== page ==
Home Industry and Commerce Industrial Deaths Wombwell Miner’s Fatal Injury – Rock From Roof

Wombwell Miner’s Fatal Injury – Rock From Roof

May 1928

Mexborough and Swinton Times, May 25, 1928

Rock From Roof.
Wombwell Miner’s Fatal Injury
Scaffold Smashed.

“Every precaution appears to have been taken in this case, and it is apparently one of those unfortunate cases which could not have been avoided by any ordinary method,” commented Mr WH Carlile, at an inquest at the Montagu hospital, Mexborough, yesterday, on Lewis Rowe (47) miner of 17 Rimington Rd, Wombwell, who was fatally injured while working at Barnburgh Main colliery on May 17.

The jury returned a verdict of “Accidental death.”

The coroner said deceased was taking stones from the roof and was standing on a staging erected on a slight incline. As Rowe was tapping the roof with his hammer a large piece of stone fell down, breaking the staging and fracturing Rowe’s right like. He was taken to hospital where he died,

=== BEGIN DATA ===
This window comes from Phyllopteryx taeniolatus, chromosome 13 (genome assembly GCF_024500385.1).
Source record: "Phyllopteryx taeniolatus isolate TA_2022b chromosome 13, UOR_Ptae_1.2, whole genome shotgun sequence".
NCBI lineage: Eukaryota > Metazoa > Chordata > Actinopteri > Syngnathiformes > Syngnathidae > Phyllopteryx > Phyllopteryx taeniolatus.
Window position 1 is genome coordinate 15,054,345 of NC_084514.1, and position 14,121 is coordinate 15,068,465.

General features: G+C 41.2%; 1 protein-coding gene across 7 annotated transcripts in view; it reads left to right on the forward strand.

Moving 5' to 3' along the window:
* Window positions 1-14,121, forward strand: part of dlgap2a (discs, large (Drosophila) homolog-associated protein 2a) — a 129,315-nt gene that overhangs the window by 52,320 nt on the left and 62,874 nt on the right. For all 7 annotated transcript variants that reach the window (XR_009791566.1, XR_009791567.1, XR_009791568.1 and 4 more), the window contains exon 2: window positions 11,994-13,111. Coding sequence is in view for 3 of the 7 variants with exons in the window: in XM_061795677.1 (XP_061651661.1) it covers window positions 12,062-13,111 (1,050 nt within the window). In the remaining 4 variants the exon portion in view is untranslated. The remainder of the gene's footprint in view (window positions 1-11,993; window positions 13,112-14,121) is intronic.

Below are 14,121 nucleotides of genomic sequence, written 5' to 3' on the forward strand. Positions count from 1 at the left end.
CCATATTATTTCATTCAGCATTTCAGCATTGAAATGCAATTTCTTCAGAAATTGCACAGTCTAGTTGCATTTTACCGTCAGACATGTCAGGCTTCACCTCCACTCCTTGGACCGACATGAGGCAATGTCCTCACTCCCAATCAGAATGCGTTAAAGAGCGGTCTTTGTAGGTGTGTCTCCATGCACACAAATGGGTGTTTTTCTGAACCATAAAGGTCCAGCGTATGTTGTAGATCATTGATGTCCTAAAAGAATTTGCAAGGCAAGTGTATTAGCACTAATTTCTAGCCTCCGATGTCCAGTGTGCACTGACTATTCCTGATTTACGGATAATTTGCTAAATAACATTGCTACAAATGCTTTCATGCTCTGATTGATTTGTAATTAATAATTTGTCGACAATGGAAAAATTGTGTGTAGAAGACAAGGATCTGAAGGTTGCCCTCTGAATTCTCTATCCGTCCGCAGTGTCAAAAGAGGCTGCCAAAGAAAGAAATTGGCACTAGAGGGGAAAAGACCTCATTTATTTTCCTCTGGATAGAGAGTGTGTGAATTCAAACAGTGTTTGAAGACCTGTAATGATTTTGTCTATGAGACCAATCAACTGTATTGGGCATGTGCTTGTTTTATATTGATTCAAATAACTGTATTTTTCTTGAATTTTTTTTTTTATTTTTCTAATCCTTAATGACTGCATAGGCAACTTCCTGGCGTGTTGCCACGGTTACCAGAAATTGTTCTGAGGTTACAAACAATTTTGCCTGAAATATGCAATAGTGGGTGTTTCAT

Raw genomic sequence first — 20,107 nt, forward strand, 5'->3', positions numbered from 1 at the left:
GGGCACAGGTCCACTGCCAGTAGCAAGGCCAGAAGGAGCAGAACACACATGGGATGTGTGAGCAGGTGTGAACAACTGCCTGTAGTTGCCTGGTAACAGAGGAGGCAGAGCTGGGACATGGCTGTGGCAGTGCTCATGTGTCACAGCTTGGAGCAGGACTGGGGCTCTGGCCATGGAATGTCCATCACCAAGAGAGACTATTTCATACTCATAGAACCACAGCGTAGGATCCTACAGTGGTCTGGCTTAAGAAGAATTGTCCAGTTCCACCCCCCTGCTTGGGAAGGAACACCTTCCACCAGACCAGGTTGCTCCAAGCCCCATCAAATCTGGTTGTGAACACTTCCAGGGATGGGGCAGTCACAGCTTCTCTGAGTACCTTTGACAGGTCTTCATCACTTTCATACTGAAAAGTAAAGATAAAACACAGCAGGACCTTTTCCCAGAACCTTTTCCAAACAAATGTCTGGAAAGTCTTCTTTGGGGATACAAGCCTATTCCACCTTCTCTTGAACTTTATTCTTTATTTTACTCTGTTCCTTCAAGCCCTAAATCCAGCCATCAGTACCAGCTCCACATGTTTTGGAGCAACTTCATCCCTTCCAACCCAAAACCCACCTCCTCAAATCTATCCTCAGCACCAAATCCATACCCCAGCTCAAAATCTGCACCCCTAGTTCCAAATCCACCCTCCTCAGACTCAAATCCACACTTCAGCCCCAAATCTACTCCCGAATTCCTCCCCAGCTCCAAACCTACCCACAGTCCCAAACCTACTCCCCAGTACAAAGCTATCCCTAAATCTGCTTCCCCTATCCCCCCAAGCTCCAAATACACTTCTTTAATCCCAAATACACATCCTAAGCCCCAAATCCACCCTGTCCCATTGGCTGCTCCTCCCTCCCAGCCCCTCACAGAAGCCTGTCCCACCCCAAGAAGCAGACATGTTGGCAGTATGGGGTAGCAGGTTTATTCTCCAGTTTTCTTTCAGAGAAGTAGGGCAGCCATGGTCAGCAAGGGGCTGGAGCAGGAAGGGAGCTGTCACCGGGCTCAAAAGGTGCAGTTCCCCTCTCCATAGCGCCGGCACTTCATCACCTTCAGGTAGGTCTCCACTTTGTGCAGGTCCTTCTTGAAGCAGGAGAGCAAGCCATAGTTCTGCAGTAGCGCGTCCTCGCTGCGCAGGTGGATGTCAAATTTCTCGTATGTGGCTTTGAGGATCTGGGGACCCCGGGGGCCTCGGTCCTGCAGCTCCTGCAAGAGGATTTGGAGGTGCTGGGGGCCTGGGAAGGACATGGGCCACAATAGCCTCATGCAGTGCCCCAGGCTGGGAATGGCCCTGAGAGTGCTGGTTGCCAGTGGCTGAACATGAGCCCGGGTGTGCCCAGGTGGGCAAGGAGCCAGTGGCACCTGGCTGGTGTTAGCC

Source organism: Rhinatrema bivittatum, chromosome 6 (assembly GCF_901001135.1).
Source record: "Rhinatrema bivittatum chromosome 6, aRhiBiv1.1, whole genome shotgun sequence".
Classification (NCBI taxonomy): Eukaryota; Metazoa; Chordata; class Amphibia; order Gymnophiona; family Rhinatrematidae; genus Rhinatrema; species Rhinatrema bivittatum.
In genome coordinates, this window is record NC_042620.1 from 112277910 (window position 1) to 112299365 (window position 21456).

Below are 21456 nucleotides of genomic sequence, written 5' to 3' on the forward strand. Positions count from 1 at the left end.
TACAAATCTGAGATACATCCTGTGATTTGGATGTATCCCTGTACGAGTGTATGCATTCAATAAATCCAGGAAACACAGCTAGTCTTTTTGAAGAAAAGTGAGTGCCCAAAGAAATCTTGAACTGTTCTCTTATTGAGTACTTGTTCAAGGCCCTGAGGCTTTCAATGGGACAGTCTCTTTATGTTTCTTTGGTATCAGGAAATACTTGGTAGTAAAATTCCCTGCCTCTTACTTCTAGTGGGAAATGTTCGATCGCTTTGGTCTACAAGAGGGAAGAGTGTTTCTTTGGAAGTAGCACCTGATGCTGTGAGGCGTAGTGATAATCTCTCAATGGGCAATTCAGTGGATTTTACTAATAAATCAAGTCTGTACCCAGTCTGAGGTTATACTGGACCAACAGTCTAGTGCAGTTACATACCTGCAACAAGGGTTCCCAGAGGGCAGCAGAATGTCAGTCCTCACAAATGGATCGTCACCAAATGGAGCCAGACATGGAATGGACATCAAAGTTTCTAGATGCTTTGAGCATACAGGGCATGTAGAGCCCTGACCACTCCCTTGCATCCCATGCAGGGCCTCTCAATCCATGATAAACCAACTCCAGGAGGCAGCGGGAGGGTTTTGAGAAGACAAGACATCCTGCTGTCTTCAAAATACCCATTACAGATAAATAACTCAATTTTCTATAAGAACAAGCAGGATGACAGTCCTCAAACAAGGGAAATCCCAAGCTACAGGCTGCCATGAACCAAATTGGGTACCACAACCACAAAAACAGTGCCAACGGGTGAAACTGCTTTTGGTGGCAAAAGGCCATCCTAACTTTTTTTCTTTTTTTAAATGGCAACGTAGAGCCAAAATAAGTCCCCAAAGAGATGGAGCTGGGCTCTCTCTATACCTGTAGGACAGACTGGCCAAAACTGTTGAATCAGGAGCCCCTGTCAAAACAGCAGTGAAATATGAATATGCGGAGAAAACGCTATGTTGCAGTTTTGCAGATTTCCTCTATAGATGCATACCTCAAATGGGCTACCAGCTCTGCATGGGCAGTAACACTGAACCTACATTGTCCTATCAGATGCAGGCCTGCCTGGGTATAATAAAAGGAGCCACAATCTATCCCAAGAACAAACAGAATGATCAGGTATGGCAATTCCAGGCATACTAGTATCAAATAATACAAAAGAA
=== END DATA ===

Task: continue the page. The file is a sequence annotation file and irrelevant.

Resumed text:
Mary Rowe, widow, gave evidence of identification.

James MacWalters, 4, Church Street, Low Valley, Darfield, said he was in charge of the party. They had only been on the staging for about ten minutes when the accident occurred. Witness had just tested the roof and it appeared solid. Rowe struck about a dozen blows when a huge piece of stone, weighting about a ton, fell. The scaffolding was broken, and Rowe was thrown to the ground. The stone fell on his legs, crushing them. He was taken to hospital with a fracture of the right leg.

Samuel Jones, 71, High Street, Goldthorpe, deputy, said when he examined the place shortly before the accident everything appeared safe. He considered the scaffolding was sufficiently strong to stand any ordinary strain. Even if there had been additional support, he did not think it would have been strong enough to stand the strain imposed by the fall.

Dr. Joan Dunbar said deceased was admitted at four o’clock on Thursday afternoon, May 17th, suffering from a compound fracture of the right leg.         He was given an anaesthetic while the leg was being set; and later it was found that there were no signs of a blood supply to the injured ]imb. The leg was amputated at the knee on Monday, and Rowe died early the following morning. The cause of death was shock and loss of blood following the injuries.

Mr. Soar expressed regret on behalf of the colliery company at the death of a good workman and Mr. Wragg (Y.M.A.) offered sympathy to the relatives.